Superior tuning comes by integrating an initial frequency (of the first part made)...say the neck...into each additonal part of the instrument as they are constructed; such that the next part made is tuned in harmony with the preceding one; right through to tuning the cavity of the instrument at constructions end. The first tuned part will dictate which frequencies should follow...such as in a chord. An instrument's wood can have either three or four tunable areas during construction depending on how many assemblies the Luthier's construction methods allow.
I have great respect for the findings of Carleen, for it was working through her suggestions of tweaking the sound of an instrument by shave adjusting parts of the peg box area that convinced me to pursue a method of construction whose first tunings would be the neck assembly itself...effectively eliminating a need to tweak the wood everafter.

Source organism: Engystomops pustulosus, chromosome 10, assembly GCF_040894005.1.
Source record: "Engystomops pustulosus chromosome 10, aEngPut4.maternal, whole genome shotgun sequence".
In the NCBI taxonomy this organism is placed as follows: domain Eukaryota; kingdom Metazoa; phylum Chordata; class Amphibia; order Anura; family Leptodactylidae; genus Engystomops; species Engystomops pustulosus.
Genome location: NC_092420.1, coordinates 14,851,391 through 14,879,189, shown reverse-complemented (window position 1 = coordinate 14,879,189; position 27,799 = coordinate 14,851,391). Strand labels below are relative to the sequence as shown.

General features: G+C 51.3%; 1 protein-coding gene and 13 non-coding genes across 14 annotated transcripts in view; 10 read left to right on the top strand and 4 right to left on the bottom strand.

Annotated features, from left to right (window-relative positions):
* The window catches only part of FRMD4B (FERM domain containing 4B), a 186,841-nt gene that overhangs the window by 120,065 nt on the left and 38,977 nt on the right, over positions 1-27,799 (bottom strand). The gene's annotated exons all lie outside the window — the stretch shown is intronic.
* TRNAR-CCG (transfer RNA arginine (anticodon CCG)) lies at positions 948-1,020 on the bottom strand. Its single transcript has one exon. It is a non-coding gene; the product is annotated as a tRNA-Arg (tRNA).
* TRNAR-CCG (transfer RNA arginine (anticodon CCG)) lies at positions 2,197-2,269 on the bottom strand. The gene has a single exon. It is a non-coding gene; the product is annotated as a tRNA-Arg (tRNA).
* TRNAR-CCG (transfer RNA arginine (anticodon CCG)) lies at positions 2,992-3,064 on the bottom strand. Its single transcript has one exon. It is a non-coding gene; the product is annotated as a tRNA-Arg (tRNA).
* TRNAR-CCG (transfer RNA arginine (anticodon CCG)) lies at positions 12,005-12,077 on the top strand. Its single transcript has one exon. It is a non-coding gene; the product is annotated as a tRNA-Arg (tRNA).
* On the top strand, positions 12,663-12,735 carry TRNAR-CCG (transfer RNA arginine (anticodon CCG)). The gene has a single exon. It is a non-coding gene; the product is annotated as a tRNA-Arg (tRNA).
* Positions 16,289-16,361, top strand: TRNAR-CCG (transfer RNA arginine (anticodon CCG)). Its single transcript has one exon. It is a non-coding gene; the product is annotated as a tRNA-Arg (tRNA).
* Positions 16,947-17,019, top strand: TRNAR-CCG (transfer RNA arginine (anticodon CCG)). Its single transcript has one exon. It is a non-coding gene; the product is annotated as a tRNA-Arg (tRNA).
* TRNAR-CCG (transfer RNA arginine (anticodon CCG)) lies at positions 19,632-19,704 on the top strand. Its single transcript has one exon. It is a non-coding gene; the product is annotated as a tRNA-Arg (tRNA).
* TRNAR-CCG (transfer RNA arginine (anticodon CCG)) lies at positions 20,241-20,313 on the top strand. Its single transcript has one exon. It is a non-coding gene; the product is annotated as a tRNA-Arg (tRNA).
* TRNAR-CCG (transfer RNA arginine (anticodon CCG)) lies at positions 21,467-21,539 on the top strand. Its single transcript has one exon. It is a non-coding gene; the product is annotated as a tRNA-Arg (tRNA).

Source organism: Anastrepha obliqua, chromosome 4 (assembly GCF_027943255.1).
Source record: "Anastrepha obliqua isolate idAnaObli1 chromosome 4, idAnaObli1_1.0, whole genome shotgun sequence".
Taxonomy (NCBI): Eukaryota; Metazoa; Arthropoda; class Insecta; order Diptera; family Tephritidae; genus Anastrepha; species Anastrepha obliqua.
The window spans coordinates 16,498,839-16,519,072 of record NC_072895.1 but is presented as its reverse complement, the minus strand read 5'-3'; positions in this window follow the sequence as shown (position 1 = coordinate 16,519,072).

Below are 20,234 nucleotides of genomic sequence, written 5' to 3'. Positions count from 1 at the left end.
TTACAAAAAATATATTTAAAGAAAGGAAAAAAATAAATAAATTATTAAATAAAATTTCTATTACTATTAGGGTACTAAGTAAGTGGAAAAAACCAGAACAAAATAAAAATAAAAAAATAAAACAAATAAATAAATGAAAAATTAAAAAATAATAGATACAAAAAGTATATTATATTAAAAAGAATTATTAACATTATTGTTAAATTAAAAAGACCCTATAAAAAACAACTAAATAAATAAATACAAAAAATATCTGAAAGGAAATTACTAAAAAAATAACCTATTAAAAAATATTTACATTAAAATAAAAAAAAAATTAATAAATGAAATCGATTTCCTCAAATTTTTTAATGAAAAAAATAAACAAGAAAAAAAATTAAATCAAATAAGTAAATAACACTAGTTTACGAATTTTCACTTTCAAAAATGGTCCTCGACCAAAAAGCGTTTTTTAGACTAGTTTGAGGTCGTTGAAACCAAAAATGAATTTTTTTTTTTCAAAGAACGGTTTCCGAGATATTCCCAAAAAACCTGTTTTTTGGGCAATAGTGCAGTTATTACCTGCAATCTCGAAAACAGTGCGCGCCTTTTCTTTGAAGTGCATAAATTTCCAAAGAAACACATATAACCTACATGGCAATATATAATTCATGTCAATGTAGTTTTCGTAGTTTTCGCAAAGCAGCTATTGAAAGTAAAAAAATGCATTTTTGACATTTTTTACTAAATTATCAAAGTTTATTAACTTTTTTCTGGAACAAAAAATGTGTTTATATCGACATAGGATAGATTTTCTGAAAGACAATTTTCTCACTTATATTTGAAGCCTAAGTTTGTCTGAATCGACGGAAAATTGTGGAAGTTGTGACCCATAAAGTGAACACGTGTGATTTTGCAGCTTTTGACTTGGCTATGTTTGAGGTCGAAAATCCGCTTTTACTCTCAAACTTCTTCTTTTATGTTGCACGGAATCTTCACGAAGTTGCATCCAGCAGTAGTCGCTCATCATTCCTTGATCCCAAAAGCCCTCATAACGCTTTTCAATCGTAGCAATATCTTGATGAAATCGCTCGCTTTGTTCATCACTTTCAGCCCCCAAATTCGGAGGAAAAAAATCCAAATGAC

As to the best frequency for tuning plates? I would say this is a variable depending more upon the wood used than assuming any standard or testings of other instruments. I've found one wood sounding best tuned to C# and another tuned in the F# area or to a D or to an E, etc., etc. Woods have personalities that must be taken into account.
From John Soloninka
Posted on March 4, 2012 at 12:52 AM
Carleen Hutchins needs to be acknowledged for the contributions she made to the "science" of understanding violins. However, later research on "tap tones" revealed them to be less prescriptive of violin quality that that article suggested.

I am curious, Anna, as to why you reached back to 1981 for an unambiguous article from Carleen, rather than the mountain of more recent evidence that shows that taps tones can be interesting, but not prescriptive...and certainly not consistent in fine old instruments.